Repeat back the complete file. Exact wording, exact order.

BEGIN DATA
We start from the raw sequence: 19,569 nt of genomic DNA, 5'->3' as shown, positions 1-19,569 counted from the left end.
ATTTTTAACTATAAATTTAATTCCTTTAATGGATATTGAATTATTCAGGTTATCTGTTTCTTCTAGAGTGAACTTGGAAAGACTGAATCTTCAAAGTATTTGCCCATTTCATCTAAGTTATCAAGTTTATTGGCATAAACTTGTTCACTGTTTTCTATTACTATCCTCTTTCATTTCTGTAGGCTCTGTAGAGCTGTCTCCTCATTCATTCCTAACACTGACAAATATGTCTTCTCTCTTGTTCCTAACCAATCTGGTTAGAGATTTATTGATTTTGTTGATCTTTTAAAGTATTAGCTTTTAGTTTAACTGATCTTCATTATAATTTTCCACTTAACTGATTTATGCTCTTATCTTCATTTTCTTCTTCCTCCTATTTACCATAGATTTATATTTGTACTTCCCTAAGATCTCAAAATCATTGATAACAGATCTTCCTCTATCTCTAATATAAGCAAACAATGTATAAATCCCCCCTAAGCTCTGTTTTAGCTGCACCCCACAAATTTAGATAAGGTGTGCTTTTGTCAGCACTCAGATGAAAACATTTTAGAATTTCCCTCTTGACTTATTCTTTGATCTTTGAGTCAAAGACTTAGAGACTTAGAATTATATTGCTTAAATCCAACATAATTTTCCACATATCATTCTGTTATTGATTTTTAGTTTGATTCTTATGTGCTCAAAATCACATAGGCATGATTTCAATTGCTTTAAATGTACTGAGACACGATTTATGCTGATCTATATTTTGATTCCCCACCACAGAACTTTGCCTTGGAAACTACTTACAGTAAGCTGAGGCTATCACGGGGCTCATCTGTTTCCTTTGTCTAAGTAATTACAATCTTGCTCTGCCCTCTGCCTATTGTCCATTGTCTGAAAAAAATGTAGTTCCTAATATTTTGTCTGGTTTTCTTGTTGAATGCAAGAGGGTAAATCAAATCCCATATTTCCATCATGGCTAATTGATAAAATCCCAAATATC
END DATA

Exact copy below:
We start from the raw sequence: 19,569 nt of genomic DNA, 5'->3' as shown, positions 1-19,569 counted from the left end.
ATTTTTAACTATAAATTTAATTCCTTTAATGGATATTGAATTATTCAGGTTATCTGTTTCTTCTAGAGTGAACTTGGAAAGACTGAATCTTCAAAGTATTTGCCCATTTCATCTAAGTTATCAAGTTTATTGGCATAAACTTGTTCACTGTTTTCTATTACTATCCTCTTTCATTTCTGTAGGCTCTGTAGAGCTGTCTCCTCATTCATTCCTAACACTGACAAATATGTCTTCTCTCTTGTTCCTAACCAATCTGGTTAGAGATTTATTGATTTTGTTGATCTTTTAAAGTATTAGCTTTTAGTTTAACTGATCTTCATTATAATTTTCCACTTAACTGATTTATGCTCTTATCTTCATTTTCTTCTTCCTCCTATTTACCATAGATTTATATTTGTACTTCCCTAAGATCTCAAAATCATTGATAACAGATCTTCCTCTATCTCTAATATAAGCAAACAATGTATAAATCCCCCCTAAGCTCTGTTTTAGCTGCACCCCACAAATTTAGATAAGGTGTGCTTTTGTCAGCACTCAGATGAAAACATTTTAGAATTTCCCTCTTGACTTATTCTTTGATCTTTGAGTCAAAGACTTAGAGACTTAGAATTATATTGCTTAAATCCAACATAATTTTCCACATATCATTCTGTTATTGATTTTTAGTTTGATTCTTATGTGCTCAAAATCACATAGGCATGATTTCAATTGCTTTAAATGTACTGAGACACGATTTATGCTGATCTATATTTTGATTCCCCACCACAGAACTTTGCCTTGGAAACTACTTACAGTAAGCTGAGGCTATCACGGGGCTCATCTGTTTCCTTTGTCTAAGTAATTACAATCTTGCTCTGCCCTCTGCCTATTGTCCATTGTCTGAAAAAAATGTAGTTCCTAATATTTTGTCTGGTTTTCTTGTTGAATGCAAGAGGGTAAATCAAATCCCATATTTCCATCATGGCTAATTGATAAAATCCCAAATATC